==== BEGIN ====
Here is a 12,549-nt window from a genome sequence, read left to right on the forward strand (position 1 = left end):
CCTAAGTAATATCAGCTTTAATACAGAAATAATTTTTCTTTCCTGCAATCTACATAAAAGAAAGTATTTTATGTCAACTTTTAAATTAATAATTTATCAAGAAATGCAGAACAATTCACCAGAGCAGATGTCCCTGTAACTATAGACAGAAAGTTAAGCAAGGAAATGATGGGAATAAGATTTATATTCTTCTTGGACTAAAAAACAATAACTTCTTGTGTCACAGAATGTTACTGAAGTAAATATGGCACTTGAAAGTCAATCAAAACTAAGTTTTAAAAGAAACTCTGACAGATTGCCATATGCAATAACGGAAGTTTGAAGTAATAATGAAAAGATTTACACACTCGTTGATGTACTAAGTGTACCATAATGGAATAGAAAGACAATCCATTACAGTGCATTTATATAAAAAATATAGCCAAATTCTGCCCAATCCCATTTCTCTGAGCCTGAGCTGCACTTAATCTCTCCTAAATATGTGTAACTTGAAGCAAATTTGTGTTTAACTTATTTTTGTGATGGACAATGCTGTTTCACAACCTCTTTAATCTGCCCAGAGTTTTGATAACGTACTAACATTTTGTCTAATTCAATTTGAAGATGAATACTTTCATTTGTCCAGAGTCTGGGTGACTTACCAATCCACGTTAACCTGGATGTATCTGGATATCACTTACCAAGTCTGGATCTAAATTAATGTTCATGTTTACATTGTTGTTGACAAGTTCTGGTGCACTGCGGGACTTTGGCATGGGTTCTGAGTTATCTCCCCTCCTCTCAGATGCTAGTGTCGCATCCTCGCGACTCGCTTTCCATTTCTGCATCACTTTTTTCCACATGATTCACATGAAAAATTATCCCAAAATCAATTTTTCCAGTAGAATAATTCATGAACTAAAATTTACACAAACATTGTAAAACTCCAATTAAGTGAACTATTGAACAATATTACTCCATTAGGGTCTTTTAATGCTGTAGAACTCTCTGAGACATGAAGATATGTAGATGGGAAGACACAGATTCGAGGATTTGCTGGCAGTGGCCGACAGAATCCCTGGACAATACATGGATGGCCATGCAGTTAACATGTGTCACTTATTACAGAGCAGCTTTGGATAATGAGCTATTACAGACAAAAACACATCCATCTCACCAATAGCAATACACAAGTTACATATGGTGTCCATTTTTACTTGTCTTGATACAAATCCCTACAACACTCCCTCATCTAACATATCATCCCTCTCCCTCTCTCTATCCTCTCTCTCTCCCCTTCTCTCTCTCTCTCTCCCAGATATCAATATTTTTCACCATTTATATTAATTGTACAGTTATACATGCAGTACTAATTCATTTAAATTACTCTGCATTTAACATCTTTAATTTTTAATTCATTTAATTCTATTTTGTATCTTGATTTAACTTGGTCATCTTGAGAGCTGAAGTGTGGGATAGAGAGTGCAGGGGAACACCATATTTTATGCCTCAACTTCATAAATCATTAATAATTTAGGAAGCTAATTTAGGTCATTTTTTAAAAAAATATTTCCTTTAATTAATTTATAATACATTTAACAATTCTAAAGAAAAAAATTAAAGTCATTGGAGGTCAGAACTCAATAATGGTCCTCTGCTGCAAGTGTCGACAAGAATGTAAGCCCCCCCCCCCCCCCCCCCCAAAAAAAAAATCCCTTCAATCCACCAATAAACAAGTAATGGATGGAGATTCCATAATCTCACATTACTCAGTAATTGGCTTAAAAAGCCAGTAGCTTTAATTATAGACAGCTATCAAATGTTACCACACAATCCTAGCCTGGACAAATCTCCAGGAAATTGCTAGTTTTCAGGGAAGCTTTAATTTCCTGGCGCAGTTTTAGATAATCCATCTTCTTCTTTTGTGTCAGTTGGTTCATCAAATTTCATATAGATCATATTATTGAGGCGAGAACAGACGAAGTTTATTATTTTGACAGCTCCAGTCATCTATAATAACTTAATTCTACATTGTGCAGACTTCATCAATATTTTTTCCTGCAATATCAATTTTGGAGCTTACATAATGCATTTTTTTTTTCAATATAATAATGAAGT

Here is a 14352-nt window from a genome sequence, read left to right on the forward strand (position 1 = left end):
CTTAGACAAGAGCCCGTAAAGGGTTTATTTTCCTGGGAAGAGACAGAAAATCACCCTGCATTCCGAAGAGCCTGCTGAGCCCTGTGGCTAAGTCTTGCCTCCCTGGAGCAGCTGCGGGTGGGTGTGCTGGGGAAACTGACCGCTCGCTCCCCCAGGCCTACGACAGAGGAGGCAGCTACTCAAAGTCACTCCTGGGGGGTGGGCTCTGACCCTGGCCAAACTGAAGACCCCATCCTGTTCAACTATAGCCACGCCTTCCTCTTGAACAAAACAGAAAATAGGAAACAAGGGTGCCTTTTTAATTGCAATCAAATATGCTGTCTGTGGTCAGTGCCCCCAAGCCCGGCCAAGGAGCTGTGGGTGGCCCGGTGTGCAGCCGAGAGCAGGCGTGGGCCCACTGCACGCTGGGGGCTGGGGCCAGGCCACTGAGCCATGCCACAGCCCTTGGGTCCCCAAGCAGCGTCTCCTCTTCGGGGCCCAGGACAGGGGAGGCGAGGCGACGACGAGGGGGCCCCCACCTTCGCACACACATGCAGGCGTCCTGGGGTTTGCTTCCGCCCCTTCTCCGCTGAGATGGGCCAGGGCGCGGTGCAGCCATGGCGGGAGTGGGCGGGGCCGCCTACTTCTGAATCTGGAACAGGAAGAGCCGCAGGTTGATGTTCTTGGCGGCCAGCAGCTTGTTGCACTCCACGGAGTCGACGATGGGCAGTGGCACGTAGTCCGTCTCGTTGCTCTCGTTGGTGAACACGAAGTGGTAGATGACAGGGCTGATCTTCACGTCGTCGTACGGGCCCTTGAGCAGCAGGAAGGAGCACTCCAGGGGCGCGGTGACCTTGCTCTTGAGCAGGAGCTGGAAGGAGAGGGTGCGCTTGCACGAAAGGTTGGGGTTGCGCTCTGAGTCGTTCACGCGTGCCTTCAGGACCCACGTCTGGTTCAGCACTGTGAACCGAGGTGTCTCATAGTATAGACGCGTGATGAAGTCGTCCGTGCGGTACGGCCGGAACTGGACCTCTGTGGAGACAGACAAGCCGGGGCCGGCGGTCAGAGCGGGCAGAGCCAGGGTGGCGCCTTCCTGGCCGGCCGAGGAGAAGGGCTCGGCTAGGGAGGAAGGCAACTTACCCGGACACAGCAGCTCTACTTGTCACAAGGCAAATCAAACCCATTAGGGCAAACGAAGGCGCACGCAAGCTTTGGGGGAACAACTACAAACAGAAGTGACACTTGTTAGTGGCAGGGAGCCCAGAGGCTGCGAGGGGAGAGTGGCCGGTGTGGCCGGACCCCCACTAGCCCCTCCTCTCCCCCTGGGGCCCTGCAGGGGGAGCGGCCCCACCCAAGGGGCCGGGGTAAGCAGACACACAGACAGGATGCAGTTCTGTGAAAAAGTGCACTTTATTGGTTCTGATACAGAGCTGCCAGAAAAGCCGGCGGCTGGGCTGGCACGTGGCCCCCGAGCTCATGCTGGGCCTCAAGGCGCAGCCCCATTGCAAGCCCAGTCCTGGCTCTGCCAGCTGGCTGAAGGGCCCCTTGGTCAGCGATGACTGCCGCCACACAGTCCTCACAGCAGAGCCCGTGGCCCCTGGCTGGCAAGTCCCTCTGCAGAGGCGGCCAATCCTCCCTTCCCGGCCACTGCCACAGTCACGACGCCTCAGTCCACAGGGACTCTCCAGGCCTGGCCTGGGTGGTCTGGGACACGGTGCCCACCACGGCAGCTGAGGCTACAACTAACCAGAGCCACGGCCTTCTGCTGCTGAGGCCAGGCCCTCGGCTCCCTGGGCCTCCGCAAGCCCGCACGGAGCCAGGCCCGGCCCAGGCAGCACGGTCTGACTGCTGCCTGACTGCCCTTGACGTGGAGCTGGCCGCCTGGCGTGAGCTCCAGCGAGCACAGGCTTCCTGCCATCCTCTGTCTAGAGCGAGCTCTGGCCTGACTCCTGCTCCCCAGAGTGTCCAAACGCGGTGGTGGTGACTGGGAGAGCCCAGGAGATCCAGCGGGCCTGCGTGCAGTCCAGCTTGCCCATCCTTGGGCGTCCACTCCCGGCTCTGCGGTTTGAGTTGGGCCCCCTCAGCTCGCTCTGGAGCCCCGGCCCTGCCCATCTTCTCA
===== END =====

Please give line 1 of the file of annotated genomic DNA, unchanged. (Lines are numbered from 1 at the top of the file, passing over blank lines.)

Here is a 12,549-nt window from a genome sequence, read left to right on the forward strand (position 1 = left end):